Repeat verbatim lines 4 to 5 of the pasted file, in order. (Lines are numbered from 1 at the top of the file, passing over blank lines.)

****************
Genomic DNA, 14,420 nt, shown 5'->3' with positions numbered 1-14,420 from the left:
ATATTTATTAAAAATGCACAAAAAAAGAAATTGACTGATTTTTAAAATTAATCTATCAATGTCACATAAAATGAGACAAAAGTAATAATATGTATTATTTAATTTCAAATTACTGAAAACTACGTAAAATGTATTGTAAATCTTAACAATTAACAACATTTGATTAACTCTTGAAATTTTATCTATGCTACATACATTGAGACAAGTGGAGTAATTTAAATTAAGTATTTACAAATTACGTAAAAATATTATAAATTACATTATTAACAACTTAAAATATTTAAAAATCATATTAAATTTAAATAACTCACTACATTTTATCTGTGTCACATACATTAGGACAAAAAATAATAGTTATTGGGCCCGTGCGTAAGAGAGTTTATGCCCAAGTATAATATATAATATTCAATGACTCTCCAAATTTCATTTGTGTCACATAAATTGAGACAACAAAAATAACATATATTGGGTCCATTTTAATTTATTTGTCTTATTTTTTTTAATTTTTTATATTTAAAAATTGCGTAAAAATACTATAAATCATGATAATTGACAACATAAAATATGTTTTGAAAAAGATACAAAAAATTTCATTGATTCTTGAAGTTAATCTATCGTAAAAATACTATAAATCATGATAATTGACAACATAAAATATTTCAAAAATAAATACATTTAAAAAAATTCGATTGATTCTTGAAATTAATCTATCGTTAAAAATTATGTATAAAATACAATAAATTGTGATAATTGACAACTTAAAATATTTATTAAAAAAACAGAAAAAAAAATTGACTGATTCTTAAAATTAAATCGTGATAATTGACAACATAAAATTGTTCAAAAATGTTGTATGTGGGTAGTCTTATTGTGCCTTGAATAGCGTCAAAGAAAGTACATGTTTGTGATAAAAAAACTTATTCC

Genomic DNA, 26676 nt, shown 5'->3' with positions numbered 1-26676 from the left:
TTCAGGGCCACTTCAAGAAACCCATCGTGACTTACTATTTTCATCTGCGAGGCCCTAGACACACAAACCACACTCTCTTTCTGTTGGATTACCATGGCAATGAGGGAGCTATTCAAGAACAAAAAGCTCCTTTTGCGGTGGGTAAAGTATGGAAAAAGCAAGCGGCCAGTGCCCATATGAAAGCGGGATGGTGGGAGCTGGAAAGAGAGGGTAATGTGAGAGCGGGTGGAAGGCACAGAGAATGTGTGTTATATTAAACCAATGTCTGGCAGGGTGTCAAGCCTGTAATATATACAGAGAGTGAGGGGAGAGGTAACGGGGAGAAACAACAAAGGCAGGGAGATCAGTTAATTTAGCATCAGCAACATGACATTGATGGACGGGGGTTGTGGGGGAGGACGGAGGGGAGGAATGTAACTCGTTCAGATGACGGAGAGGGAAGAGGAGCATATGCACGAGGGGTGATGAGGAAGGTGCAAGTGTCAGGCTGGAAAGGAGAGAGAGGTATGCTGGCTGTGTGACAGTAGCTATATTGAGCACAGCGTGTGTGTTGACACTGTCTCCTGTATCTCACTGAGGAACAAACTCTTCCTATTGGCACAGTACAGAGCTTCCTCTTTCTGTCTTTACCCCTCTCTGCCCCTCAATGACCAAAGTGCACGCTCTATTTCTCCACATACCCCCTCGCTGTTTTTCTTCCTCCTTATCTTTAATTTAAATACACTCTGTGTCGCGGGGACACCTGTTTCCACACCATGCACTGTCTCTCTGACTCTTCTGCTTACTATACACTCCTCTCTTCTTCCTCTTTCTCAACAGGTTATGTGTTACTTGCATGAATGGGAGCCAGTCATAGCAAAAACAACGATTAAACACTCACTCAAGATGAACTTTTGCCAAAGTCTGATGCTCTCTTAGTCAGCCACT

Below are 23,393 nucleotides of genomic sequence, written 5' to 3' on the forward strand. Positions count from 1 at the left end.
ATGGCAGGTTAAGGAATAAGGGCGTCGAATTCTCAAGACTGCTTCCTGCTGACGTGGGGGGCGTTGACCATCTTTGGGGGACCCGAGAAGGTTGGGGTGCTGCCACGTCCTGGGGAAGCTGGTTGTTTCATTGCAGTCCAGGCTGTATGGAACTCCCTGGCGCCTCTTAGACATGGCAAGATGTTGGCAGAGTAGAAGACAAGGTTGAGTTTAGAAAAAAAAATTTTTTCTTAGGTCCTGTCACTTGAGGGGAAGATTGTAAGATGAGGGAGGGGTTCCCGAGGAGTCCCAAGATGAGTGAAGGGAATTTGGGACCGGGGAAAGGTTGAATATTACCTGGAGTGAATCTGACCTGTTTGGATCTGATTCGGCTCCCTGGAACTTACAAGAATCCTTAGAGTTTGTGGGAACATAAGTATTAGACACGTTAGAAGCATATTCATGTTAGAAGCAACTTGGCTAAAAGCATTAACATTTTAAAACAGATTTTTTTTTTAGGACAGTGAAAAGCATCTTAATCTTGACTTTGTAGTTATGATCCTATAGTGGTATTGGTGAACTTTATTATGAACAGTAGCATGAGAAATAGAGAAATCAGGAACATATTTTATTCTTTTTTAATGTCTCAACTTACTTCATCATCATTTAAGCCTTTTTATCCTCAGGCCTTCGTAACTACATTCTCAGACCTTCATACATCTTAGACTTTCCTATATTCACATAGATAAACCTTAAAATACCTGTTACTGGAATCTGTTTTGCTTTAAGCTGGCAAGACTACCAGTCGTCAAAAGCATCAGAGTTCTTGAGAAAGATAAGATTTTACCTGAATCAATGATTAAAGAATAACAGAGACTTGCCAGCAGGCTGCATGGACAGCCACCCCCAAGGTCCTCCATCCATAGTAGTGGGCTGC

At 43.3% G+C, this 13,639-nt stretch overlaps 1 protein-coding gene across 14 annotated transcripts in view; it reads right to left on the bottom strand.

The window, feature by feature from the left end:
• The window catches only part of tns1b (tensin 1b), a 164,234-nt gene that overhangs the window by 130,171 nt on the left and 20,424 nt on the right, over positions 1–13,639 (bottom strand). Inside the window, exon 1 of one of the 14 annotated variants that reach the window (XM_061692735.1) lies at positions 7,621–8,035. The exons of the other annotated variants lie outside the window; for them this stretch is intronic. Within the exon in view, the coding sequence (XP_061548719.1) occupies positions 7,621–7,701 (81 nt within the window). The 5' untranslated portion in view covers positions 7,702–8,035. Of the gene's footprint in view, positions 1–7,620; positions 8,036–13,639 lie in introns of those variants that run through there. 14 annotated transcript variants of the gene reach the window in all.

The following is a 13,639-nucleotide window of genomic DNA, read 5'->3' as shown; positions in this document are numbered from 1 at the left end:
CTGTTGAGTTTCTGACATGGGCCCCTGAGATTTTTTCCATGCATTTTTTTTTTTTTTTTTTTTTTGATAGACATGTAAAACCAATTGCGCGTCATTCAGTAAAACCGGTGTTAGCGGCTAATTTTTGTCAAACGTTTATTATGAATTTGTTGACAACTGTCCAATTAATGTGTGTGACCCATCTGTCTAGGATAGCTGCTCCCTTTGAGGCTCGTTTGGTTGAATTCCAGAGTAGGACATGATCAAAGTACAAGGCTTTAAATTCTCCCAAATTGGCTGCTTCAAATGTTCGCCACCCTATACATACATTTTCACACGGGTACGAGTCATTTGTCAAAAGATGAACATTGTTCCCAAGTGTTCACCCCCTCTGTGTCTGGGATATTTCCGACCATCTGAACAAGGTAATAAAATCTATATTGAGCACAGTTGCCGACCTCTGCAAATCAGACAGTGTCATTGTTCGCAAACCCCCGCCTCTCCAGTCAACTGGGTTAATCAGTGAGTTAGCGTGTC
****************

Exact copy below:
TTCAGGGCCACTTCAAGAAACCCATCGTGACTTACTATTTTCATCTGCGAGGCCCTAGACACACAAACCACACTCTCTTTCTGTTGGATTACCATGGCAATGAGGGAGCTATTCAAGAACAAAAAGCTCCTTTTGCGGTGGGTAAAGTATGGAAAAAGCAAGCGGCCAGTGCCCATATGAAAGCGGGATGGTGGGAGCTGGAAAGAGAGGGTAATGTGAGAGCGGGTGGAAGGCACAGAGAATGTGTGTTATATTAAACCAATGTCTGGCAGGGTGTCAAGCCTGTAATATATACAGAGAGTGAGGGGAGAGGTAACGGGGAGAAACAACAAAGGCAGGGAGATCAGTTAATTTAGCATCAGCAACATGACATTGATGGACGGGGGTTGTGGGGGAGGACGGAGGGGAGGAATGTAACTCGTTCAGATGACGGAGAGGGAAGAGGAGCATATGCACGAGGGGTGATGAGGAAGGTGCAAGTGTCAGGCTGGAAAGGAGAGAGAGGTATGCTGGCTGTGTGACAGTAGCTATATTGAGCACAGCGTGTGTGTTGACACTGTCTCCTGTATCTCACTGAGGAACAAACTCTTCCTATTGGCACAGTACAGAGCTTCCTCTTTCTGTCTTTACCCCTCTCTGCCCCTCAATGACCAAAGTGCACGCTCTATTTCTCCACATACCCCCTCGCTGTTTTTCTTCCTCCTTATCTTTAATTTAAATACACTCTGTGTCGCGGGGACACCTGTTTCCACACCATGCACTGTCTCTCTGACTCTTCTGCTTACTATACACTCCTCTCTTCTTCCTCTTTCTCAACAGGTTATGTGTTACTTGCATGAATGGGAGCCAGTCATAGCAAAAACAACGATTAAACACTCACTCAAGATGAACTTTTGCCAAAGTCTGATGCTCTCTTAGTCAGCCACT

Below are 23,393 nucleotides of genomic sequence, written 5' to 3' on the forward strand. Positions count from 1 at the left end.